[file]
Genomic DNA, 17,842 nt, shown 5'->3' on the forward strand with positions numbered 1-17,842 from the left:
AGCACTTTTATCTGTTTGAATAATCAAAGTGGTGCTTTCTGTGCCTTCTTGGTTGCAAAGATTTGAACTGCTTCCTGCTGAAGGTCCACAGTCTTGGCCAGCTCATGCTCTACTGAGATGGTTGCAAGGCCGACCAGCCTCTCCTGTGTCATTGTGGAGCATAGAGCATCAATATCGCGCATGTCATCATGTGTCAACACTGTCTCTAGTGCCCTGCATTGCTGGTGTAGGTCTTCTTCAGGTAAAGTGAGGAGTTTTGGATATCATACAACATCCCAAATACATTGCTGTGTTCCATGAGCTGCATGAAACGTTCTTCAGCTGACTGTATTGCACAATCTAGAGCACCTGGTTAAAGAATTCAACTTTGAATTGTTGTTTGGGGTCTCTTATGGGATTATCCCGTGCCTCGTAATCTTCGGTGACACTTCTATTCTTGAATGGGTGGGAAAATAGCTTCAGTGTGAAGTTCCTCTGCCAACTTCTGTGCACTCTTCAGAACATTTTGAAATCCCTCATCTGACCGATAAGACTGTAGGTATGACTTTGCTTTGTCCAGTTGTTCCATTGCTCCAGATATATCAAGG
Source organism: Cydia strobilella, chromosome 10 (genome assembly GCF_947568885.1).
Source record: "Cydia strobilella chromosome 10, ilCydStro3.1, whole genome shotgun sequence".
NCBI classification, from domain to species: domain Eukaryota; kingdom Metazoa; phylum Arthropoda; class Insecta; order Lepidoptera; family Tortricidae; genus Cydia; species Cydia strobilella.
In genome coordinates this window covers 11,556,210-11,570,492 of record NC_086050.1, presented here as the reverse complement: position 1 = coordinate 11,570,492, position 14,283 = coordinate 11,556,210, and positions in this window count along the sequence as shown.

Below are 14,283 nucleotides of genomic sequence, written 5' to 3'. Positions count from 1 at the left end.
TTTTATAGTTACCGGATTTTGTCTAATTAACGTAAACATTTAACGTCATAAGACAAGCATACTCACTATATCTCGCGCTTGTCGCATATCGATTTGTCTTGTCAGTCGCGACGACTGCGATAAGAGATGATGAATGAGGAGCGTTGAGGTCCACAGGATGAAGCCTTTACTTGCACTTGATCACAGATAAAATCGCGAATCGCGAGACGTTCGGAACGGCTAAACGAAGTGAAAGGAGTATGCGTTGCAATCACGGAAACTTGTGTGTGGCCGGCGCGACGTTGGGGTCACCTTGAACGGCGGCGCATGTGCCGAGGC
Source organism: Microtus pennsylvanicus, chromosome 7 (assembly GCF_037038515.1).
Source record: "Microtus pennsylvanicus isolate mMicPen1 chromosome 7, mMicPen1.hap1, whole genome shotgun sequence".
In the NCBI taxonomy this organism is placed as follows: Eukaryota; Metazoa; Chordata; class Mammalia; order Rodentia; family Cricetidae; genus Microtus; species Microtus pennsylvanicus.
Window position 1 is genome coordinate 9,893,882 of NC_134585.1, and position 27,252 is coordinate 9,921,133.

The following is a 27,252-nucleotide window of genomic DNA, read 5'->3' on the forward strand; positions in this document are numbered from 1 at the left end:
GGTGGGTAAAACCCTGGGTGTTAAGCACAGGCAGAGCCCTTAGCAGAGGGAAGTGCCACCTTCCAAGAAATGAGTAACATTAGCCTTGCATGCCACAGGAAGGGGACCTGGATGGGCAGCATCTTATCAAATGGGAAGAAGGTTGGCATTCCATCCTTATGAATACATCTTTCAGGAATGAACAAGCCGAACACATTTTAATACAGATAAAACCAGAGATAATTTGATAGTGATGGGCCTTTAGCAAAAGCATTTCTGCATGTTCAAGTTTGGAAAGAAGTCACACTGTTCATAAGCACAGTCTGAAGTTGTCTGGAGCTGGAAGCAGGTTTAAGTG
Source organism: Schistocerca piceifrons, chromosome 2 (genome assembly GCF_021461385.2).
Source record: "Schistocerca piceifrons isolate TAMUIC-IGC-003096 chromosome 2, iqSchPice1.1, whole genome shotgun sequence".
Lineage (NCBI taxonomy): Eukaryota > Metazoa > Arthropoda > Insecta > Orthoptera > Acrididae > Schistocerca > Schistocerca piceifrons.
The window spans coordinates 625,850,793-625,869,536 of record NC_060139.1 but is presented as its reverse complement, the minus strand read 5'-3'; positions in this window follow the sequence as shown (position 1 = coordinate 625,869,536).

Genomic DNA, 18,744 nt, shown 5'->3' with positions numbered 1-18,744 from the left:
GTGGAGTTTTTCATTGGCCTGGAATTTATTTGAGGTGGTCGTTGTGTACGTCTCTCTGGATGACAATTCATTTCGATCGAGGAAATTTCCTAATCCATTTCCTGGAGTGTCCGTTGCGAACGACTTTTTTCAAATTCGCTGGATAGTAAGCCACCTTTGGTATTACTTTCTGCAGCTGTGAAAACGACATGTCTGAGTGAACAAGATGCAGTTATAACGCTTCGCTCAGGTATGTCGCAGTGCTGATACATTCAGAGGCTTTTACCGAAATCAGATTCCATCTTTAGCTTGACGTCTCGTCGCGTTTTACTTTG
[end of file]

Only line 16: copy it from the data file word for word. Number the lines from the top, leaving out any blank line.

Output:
Source record: "Schistocerca piceifrons isolate TAMUIC-IGC-003096 chromosome 2, iqSchPice1.1, whole genome shotgun sequence".